Object Permanence


What beautiful wonders of the UV protection world!


Marvels of the Space Age! Eye Protection at its finest!


preeeeeetty fucking happy

These sunglasses are a part of me. Oakley Oil Rigs. They were given to me by a co-worker almost 6 years ago(shout out to Mike), and since then I haven’t gone anywhere without them. I loose, and then subsequently find them almost monthly. I have repaired them with super glue so many times that by this point their more adhesive than eye wear. I can tell you every detail about them; how the little metal Oakley logos on the side are, unlike the rest of the plastic frame, made of precision cut steel(the black coating is starting to scuff off), you can’t really see out of the left lens because it’s been scratched over and over again. If you examine them closely the designs start to look pixelated, and they are always lighter to pick up than you expect them to be.

My friends HATE my sunglasses. I once thought I had lost them for good because they had hidden them from me, for 6 months. Now look, I know they aren’t stylish, and I know that when I have them on I look like the douchebag version of robocop. They’re tight on my nose, and because they’re a little small for my ginormous head, they pinch just behind my ears when I wear them. While they may have once been cool, they are now dated and worse for wear from years of hard use. They are not, objectively, good sunglasses.

There are plenty of reasons as to why I formed such a strong bond with these glasses. I was 19 when I was given them, and a pair of genuine Oakleys was something way out of my price range. For awhile they were likely the most expensive thing I owned(technology not withstanding), and as the fiscally irresponsible man I am, I don’t often get to own expensive things. So there was pride there in a way.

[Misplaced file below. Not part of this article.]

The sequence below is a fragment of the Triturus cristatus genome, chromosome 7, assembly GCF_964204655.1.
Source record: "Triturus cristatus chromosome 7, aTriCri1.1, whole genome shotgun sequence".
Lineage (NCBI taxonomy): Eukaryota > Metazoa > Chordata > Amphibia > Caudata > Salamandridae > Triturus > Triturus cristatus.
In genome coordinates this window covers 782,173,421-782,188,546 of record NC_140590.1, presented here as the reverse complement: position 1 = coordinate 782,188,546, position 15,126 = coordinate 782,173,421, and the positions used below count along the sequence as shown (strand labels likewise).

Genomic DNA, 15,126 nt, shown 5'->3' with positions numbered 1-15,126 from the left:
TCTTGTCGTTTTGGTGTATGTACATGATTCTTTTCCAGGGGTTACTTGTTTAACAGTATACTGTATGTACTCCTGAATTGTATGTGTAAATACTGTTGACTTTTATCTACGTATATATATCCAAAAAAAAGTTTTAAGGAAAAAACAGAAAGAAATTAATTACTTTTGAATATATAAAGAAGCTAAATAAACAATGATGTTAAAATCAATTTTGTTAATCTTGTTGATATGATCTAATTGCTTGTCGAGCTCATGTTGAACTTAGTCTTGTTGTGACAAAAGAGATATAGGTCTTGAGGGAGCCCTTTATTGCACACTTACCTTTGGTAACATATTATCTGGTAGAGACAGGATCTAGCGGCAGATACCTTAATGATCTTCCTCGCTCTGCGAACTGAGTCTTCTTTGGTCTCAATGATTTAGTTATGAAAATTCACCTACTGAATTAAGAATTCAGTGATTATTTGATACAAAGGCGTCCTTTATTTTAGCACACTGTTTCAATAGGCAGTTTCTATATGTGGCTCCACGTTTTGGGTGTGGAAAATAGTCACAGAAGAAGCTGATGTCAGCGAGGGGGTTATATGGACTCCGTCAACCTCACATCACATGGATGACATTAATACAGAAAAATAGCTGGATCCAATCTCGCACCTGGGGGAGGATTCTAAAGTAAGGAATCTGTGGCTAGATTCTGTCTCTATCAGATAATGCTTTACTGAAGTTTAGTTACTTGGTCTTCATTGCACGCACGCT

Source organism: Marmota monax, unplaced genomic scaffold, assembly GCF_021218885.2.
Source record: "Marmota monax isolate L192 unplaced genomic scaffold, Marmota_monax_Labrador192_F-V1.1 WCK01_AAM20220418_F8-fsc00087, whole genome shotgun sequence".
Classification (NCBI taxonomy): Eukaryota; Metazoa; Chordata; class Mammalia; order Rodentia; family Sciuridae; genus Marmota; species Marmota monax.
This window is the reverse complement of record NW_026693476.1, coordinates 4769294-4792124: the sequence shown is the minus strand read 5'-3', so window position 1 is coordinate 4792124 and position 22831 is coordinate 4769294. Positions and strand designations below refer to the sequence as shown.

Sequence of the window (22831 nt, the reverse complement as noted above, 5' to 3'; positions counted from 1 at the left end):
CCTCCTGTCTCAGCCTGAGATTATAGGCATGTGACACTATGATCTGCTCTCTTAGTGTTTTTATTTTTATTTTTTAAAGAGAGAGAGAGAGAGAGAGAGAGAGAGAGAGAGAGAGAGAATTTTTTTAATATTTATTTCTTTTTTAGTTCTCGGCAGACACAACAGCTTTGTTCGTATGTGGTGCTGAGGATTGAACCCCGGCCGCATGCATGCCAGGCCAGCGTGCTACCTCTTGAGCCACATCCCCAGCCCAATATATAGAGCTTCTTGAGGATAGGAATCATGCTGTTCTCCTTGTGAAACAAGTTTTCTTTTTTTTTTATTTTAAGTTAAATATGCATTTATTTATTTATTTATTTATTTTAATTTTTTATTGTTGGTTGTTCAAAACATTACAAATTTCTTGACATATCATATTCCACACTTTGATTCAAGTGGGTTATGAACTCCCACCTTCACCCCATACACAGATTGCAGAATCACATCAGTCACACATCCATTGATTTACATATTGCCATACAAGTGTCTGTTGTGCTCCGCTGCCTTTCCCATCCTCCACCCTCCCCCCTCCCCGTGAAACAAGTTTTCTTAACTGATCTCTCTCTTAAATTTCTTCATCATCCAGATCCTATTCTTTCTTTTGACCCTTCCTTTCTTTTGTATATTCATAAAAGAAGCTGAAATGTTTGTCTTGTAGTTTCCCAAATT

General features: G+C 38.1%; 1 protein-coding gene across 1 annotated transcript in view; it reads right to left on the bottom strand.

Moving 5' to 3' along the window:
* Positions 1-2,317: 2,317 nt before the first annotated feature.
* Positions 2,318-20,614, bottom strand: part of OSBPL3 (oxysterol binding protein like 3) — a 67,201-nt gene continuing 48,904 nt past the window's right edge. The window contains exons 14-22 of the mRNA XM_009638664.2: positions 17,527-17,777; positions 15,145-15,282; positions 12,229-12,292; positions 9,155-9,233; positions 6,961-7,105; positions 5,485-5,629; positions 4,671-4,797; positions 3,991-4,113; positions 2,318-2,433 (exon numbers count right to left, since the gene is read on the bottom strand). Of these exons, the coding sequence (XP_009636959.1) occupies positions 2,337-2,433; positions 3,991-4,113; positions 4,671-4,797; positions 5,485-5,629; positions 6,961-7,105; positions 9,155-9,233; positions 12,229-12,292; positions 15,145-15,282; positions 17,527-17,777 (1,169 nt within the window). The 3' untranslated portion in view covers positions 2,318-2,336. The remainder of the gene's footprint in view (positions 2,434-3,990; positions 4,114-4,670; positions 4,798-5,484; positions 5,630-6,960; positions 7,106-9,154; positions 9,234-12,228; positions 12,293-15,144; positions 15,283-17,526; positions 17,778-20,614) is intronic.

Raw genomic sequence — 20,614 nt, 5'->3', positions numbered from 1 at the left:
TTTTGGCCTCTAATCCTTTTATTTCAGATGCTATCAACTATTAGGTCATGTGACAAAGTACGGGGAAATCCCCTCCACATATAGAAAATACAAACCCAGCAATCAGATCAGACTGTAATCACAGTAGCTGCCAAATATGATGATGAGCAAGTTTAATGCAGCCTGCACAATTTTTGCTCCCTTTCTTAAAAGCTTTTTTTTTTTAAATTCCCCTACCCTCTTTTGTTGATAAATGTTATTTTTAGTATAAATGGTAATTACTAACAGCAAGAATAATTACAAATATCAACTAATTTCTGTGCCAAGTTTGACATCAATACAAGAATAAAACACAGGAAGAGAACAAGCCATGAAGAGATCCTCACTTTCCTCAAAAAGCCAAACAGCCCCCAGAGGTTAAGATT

When I was fourteen, I went on life-changing trip to New Zealand through my summer camp(it’s how I got to be back there today), and one of the leaders of that trip, who quickly became a mentor of mine, had this very same pair of of sunglasses, so, naturally, I wanted to have them too. As it turns out however, Oakleys are not generally an item unemployed 15-year-olds can afford. So I wistfully lusted after the make and model as day after day went by. Years later, when I got them, it felt like validation, like I too was now an adult, someone who could mentor others, and these glasses were my badge of office. They became a tangible symbol for an intangible feeling.

I think everyone has something like this; an item that becomes intertwined with their story. Backpacks, water bottles, hats, jackets, as I’ve noticed they tend to be things we have on our person, things that move with us, experience things with us. We imbue a piece of our consciousness into these items and the thought of losing them becomes devastating. Their our adult safety blankets. They become integral in our visual identity. Even as something inanimate, they take on a sort of personality; you can see memories in them, they draw back latent emotions, and become a time machine of sorts, spiriting you back into your own past. As they take on wear, build up scratches and scars, they accumulate their own history, becoming the same kind of tapestry your body is. Its materialism in its most pure, unabashedly positive form.

So to whatever your own object is, its your in the same way that THESE ARE MY FUCKING SUNGLASSES.



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